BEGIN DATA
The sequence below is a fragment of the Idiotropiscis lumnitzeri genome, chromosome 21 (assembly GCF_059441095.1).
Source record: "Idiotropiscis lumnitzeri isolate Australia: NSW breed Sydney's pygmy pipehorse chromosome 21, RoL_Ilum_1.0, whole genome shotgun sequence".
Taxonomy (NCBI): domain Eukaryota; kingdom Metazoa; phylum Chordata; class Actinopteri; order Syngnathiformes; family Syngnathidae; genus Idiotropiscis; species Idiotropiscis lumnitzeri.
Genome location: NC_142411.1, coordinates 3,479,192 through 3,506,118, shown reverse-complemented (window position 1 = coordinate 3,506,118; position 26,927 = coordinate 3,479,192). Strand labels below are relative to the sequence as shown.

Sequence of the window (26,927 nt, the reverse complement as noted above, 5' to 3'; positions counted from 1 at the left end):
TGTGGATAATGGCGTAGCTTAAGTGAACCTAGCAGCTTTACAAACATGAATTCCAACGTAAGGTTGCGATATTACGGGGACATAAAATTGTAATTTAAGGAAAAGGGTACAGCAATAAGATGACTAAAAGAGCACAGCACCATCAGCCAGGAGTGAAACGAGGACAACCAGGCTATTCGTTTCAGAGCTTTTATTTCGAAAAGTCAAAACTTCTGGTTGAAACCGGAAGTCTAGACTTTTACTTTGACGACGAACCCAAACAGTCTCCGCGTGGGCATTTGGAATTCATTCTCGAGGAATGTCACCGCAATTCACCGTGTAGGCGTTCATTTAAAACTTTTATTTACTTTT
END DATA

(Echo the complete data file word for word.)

The sequence below is a fragment of the Idiotropiscis lumnitzeri genome, chromosome 21 (assembly GCF_059441095.1).
Source record: "Idiotropiscis lumnitzeri isolate Australia: NSW breed Sydney's pygmy pipehorse chromosome 21, RoL_Ilum_1.0, whole genome shotgun sequence".
Taxonomy (NCBI): domain Eukaryota; kingdom Metazoa; phylum Chordata; class Actinopteri; order Syngnathiformes; family Syngnathidae; genus Idiotropiscis; species Idiotropiscis lumnitzeri.
Genome location: NC_142411.1, coordinates 3,479,192 through 3,506,118, shown reverse-complemented (window position 1 = coordinate 3,506,118; position 26,927 = coordinate 3,479,192). Strand labels below are relative to the sequence as shown.

Sequence of the window (26,927 nt, the reverse complement as noted above, 5' to 3'; positions counted from 1 at the left end):
TGTGGATAATGGCGTAGCTTAAGTGAACCTAGCAGCTTTACAAACATGAATTCCAACGTAAGGTTGCGATATTACGGGGACATAAAATTGTAATTTAAGGAAAAGGGTACAGCAATAAGATGACTAAAAGAGCACAGCACCATCAGCCAGGAGTGAAACGAGGACAACCAGGCTATTCGTTTCAGAGCTTTTATTTCGAAAAGTCAAAACTTCTGGTTGAAACCGGAAGTCTAGACTTTTACTTTGACGACGAACCCAAACAGTCTCCGCGTGGGCATTTGGAATTCATTCTCGAGGAATGTCACCGCAATTCACCGTGTAGGCGTTCATTTAAAACTTTTATTTACTTTT